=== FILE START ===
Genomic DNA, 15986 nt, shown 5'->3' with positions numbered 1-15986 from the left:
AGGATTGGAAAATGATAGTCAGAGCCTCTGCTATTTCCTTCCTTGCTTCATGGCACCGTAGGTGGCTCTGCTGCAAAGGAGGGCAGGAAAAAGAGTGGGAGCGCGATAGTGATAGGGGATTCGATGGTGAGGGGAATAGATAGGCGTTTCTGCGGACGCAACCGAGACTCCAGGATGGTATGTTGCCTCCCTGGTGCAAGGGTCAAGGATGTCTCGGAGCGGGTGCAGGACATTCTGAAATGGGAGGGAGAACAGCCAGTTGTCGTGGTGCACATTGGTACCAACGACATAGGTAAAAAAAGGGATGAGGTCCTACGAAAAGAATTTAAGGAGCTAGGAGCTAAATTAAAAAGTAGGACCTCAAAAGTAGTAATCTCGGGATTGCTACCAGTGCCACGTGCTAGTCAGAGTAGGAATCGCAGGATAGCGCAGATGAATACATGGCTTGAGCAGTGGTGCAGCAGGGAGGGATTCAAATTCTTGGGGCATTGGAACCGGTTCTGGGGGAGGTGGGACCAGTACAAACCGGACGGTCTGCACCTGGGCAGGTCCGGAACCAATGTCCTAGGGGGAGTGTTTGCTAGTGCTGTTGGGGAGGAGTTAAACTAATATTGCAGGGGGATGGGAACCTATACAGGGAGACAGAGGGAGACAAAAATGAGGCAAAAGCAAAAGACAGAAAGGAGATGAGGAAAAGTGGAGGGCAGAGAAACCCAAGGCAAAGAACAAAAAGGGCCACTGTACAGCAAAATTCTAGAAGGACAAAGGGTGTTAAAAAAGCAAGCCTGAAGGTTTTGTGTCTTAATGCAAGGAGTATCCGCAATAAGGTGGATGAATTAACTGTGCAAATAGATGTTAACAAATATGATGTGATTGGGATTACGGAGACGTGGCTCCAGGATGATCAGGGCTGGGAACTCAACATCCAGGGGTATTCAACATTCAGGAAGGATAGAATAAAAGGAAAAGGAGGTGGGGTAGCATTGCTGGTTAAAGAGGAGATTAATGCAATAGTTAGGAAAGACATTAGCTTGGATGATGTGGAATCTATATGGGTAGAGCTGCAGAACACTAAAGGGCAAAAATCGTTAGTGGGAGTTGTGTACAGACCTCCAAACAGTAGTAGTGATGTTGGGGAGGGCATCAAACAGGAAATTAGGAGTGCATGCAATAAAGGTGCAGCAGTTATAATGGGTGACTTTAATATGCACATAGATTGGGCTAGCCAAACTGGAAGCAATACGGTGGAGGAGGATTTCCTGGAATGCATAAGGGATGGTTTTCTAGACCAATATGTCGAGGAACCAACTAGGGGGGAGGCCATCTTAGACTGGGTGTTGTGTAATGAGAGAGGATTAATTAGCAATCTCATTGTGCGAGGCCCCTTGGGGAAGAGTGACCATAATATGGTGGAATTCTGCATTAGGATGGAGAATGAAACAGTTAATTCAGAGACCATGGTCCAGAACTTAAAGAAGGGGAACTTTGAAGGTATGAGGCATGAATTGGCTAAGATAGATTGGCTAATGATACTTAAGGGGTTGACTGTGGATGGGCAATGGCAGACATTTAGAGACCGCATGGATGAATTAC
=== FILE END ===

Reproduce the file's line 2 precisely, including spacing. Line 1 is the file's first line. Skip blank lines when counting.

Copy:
AGGATTGGAAAATGATAGTCAGAGCCTCTGCTATTTCCTTCCTTGCTTCATGGCACCGTAGGTGGCTCTGCTGCAAAGGAGGGCAGGAAAAAGAGTGGGAGCGCGATAGTGATAGGGGATTCGATGGTGAGGGGAATAGATAGGCGTTTCTGCGGACGCAACCGAGACTCCAGGATGGTATGTTGCCTCCCTGGTGCAAGGGTCAAGGATGTCTCGGAGCGGGTGCAGGACATTCTGAAATGGGAGGGAGAACAGCCAGTTGTCGTGGTGCACATTGGTACCAACGACATAGGTAAAAAAAGGGATGAGGTCCTACGAAAAGAATTTAAGGAGCTAGGAGCTAAATTAAAAAGTAGGACCTCAAAAGTAGTAATCTCGGGATTGCTACCAGTGCCACGTGCTAGTCAGAGTAGGAATCGCAGGATAGCGCAGATGAATACATGGCTTGAGCAGTGGTGCAGCAGGGAGGGATTCAAATTCTTGGGGCATTGGAACCGGTTCTGGGGGAGGTGGGACCAGTACAAACCGGACGGTCTGCACCTGGGCAGGTCCGGAACCAATGTCCTAGGGGGAGTGTTTGCTAGTGCTGTTGGGGAGGAGTTAAACTAATATTGCAGGGGGATGGGAACCTATACAGGGAGACAGAGGGAGACAAAAATGAGGCAAAAGCAAAAGACAGAAAGGAGATGAGGAAAAGTGGAGGGCAGAGAAACCCAAGGCAAAGAACAAAAAGGGCCACTGTACAGCAAAATTCTAGAAGGACAAAGGGTGTTAAAAAAGCAAGCCTGAAGGTTTTGTGTCTTAATGCAAGGAGTATCCGCAATAAGGTGGATGAATTAACTGTGCAAATAGATGTTAACAAATATGATGTGATTGGGATTACGGAGACGTGGCTCCAGGATGATCAGGGCTGGGAACTCAACATCCAGGGGTATTCAACATTCAGGAAGGATAGAATAAAAGGAAAAGGAGGTGGGGTAGCATTGCTGGTTAAAGAGGAGATTAATGCAATAGTTAGGAAAGACATTAGCTTGGATGATGTGGAATCTATATGGGTAGAGCTGCAGAACACTAAAGGGCAAAAATCGTTAGTGGGAGTTGTGTACAGACCTCCAAACAGTAGTAGTGATGTTGGGGAGGGCATCAAACAGGAAATTAGGAGTGCATGCAATAAAGGTGCAGCAGTTATAATGGGTGACTTTAATATGCACATAGATTGGGCTAGCCAAACTGGAAGCAATACGGTGGAGGAGGATTTCCTGGAATGCATAAGGGATGGTTTTCTAGACCAATATGTCGAGGAACCAACTAGGGGGGAGGCCATCTTAGACTGGGTGTTGTGTAATGAGAGAGGATTAATTAGCAATCTCATTGTGCGAGGCCCCTTGGGGAAGAGTGACCATAATATGGTGGAATTCTGCATTAGGATGGAGAATGAAACAGTTAATTCAGAGACCATGGTCCAGAACTTAAAGAAGGGGAACTTTGAAGGTATGAGGCATGAATTGGCTAAGATAGATTGGCTAATGATACTTAAGGGGTTGACTGTGGATGGGCAATGGCAGACATTTAGAGACCGCATGGATGAATTAC